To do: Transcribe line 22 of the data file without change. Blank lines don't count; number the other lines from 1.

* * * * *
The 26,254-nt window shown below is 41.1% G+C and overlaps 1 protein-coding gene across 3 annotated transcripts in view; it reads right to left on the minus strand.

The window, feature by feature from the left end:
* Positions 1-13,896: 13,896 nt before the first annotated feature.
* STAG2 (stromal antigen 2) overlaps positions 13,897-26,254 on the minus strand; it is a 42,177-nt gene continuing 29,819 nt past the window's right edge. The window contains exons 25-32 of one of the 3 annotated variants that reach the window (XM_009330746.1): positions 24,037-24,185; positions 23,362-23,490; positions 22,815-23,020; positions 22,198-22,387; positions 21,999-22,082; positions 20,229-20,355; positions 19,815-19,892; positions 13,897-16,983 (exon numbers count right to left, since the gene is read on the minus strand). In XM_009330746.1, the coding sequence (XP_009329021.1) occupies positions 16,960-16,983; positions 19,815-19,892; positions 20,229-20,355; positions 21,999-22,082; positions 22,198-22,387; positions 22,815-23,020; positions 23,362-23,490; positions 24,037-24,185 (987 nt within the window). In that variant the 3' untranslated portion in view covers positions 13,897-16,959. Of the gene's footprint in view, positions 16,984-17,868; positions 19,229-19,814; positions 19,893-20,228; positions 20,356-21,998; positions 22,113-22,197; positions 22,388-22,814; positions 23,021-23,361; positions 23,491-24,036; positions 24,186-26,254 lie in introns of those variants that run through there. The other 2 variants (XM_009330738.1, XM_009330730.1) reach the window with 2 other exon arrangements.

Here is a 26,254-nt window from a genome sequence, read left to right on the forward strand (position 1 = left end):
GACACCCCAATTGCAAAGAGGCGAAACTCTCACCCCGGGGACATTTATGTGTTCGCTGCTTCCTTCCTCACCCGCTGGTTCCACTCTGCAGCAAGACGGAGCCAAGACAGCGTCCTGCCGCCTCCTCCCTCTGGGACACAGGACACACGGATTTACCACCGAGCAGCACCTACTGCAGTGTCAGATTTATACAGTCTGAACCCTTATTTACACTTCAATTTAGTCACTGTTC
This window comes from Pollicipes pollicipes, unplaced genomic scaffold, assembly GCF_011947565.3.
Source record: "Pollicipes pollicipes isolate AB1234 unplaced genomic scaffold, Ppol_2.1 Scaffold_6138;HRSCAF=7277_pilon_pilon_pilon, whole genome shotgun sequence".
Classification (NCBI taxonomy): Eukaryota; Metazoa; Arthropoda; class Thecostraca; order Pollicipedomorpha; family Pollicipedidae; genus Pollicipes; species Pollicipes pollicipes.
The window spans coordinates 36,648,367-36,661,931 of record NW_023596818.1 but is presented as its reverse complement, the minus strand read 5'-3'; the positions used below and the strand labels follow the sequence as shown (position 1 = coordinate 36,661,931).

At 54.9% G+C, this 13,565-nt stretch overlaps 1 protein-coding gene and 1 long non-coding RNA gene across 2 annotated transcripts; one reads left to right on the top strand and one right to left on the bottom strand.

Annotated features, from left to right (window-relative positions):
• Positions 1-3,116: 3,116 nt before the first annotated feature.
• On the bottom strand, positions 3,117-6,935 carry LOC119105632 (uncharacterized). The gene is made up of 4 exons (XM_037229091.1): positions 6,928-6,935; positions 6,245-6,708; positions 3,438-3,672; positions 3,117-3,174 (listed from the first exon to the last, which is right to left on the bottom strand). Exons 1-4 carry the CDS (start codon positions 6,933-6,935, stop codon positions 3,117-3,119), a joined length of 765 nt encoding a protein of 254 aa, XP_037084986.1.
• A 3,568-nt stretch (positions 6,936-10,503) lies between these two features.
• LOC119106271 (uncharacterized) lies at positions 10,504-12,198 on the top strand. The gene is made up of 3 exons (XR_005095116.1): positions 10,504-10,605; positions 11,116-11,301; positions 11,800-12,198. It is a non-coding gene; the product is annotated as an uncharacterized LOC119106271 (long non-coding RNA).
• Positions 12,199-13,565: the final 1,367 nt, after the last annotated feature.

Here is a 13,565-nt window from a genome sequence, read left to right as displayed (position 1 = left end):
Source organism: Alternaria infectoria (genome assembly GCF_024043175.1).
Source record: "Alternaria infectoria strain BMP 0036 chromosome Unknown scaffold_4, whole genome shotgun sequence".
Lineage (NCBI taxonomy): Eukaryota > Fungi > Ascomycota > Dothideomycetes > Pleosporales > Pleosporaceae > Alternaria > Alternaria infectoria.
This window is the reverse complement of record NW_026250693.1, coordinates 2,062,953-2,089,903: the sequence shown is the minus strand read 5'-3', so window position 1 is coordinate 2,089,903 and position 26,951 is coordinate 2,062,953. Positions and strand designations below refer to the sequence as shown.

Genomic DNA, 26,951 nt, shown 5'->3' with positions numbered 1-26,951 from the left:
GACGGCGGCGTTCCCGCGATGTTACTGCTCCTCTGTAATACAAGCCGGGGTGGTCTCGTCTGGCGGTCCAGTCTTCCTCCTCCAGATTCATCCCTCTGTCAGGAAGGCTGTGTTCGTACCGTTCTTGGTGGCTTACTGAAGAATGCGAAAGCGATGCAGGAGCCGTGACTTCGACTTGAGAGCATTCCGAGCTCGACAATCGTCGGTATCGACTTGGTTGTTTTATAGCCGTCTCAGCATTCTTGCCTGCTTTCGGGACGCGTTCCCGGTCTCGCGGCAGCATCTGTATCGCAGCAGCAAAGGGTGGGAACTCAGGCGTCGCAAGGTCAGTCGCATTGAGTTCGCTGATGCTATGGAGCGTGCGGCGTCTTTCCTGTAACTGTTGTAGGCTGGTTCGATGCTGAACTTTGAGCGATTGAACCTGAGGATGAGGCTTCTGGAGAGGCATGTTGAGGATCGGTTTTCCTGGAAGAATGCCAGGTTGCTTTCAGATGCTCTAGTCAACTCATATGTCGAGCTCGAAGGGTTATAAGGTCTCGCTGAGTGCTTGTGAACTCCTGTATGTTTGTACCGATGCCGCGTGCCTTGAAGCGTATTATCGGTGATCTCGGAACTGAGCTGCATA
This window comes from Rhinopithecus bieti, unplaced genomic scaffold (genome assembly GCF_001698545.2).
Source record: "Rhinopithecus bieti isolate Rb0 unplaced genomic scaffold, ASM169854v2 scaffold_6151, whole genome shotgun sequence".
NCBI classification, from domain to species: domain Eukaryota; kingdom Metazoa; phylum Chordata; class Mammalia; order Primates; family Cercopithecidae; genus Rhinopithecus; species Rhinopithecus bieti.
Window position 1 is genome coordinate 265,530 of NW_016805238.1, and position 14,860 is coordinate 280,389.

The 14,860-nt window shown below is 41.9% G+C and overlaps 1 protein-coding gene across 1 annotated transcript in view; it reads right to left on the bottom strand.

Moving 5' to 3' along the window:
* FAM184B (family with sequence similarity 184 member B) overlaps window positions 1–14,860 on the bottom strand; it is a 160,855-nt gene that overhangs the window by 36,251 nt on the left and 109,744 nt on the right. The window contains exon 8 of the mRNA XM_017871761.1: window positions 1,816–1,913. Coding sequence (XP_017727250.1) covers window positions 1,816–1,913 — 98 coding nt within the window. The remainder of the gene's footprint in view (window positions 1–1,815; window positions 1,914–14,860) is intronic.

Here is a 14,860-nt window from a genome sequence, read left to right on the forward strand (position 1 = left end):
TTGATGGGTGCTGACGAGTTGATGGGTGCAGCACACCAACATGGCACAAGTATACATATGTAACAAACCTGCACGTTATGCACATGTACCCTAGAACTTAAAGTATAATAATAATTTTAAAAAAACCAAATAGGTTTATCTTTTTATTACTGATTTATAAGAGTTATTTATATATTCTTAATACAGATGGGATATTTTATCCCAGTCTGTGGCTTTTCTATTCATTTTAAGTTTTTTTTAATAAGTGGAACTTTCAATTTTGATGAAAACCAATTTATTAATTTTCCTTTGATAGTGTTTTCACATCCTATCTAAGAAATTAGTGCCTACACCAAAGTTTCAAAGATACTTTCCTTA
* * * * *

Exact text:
This window is the reverse complement of record NW_026250693.1, coordinates 2,062,953-2,089,903: the sequence shown is the minus strand read 5'-3', so window position 1 is coordinate 2,089,903 and position 26,951 is coordinate 2,062,953. Positions and strand designations below refer to the sequence as shown.